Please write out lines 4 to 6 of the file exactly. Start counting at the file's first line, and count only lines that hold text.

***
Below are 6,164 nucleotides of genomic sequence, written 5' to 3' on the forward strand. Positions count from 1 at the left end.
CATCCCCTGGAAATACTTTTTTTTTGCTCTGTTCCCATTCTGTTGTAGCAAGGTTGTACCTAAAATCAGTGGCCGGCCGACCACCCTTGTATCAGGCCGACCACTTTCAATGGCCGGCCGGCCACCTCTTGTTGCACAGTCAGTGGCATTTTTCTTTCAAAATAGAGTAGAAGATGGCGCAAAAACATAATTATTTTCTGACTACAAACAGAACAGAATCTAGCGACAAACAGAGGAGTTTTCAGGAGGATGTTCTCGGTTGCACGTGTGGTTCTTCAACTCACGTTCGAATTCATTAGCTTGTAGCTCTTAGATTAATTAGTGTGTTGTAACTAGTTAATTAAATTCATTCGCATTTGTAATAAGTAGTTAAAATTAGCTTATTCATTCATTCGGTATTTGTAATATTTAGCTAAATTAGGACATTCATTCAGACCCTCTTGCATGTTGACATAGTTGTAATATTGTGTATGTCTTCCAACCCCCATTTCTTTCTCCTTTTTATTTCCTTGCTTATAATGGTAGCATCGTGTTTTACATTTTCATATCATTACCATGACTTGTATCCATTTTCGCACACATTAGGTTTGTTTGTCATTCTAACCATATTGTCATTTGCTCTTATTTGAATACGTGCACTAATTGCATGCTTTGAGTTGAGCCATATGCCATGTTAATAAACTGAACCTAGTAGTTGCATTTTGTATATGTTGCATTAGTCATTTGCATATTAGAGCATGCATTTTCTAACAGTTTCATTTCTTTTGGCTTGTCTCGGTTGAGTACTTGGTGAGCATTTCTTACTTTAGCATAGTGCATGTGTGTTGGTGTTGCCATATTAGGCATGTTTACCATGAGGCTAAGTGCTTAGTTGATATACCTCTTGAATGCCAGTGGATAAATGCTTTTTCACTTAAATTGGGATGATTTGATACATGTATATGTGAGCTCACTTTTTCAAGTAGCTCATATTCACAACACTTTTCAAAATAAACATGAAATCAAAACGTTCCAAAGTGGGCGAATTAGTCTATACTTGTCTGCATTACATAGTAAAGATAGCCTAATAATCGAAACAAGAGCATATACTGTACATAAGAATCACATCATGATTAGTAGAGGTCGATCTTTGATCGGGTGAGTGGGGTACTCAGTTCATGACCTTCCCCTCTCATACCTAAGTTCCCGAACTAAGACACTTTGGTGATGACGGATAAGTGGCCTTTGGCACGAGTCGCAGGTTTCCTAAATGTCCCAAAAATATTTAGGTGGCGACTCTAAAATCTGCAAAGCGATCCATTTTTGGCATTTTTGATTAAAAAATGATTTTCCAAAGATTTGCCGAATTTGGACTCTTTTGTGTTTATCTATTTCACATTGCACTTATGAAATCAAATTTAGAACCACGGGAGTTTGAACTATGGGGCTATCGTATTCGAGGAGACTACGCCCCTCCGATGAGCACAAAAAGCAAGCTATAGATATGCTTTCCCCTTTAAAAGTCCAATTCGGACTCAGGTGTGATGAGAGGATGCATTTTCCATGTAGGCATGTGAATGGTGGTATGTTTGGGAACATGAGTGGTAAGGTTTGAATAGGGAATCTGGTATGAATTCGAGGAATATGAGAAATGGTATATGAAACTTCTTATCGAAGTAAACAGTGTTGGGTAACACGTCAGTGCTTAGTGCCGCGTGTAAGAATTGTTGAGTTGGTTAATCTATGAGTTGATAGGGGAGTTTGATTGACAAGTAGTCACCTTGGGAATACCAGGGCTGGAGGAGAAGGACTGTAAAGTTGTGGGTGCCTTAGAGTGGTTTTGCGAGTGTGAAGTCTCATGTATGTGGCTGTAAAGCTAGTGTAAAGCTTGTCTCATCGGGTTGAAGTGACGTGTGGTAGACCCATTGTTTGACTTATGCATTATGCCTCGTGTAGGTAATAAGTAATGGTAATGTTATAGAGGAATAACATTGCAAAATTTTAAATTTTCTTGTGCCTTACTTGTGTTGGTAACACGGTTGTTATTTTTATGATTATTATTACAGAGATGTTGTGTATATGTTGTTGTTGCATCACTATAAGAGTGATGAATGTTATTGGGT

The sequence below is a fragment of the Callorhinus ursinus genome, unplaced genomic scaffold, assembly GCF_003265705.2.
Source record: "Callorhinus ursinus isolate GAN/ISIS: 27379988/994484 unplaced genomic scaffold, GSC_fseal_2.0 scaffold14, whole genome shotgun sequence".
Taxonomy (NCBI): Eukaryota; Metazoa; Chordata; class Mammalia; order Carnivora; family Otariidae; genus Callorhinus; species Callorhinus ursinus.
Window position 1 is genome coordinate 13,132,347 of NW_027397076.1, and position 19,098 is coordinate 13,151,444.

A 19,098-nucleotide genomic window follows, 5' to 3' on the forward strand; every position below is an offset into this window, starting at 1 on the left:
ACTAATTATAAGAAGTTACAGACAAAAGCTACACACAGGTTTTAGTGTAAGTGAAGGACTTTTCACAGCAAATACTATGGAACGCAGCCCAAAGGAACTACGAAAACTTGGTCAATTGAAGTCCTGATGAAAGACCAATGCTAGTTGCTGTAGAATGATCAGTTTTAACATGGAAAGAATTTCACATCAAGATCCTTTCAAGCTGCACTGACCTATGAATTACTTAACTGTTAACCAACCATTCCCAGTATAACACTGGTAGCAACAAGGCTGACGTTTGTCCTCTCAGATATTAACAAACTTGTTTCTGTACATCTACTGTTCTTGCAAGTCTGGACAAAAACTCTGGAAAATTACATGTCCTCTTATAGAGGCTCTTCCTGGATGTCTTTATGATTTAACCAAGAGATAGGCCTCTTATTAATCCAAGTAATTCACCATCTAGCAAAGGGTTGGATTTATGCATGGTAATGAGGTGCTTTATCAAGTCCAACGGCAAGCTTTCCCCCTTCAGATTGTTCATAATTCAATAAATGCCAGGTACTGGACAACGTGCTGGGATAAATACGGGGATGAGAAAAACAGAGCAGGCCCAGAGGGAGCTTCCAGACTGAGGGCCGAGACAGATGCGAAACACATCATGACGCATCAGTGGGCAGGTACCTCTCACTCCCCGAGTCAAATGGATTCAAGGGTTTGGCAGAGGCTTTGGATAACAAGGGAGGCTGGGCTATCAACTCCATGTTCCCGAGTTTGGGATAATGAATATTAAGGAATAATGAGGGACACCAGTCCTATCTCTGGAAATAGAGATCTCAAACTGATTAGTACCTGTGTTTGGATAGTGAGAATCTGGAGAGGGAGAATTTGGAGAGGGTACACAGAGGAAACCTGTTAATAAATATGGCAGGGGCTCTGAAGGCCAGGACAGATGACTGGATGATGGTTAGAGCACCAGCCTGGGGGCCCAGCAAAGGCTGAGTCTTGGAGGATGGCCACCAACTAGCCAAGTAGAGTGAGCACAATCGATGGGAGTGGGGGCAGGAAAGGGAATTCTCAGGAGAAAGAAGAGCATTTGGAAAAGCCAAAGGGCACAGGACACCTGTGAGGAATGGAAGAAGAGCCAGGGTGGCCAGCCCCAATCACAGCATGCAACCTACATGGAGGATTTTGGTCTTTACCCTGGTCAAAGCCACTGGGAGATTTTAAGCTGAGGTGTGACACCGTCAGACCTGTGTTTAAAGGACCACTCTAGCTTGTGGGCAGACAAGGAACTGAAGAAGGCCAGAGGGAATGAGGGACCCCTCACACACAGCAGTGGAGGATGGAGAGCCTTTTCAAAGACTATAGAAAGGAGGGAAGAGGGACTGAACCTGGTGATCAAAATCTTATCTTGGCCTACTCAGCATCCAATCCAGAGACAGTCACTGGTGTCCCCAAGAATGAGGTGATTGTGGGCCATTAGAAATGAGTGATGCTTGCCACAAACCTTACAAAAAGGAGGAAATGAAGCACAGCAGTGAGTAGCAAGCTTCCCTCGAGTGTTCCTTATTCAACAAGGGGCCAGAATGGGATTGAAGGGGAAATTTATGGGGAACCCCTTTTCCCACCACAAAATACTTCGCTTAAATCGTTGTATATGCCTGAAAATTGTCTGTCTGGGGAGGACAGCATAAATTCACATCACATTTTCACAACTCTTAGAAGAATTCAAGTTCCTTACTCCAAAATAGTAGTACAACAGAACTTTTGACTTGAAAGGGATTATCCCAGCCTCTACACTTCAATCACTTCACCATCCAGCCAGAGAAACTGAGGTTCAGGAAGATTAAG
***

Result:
Source record: "Callorhinus ursinus isolate GAN/ISIS: 27379988/994484 unplaced genomic scaffold, GSC_fseal_2.0 scaffold14, whole genome shotgun sequence".
Taxonomy (NCBI): Eukaryota; Metazoa; Chordata; class Mammalia; order Carnivora; family Otariidae; genus Callorhinus; species Callorhinus ursinus.
Window position 1 is genome coordinate 13,132,347 of NW_027397076.1, and position 19,098 is coordinate 13,151,444.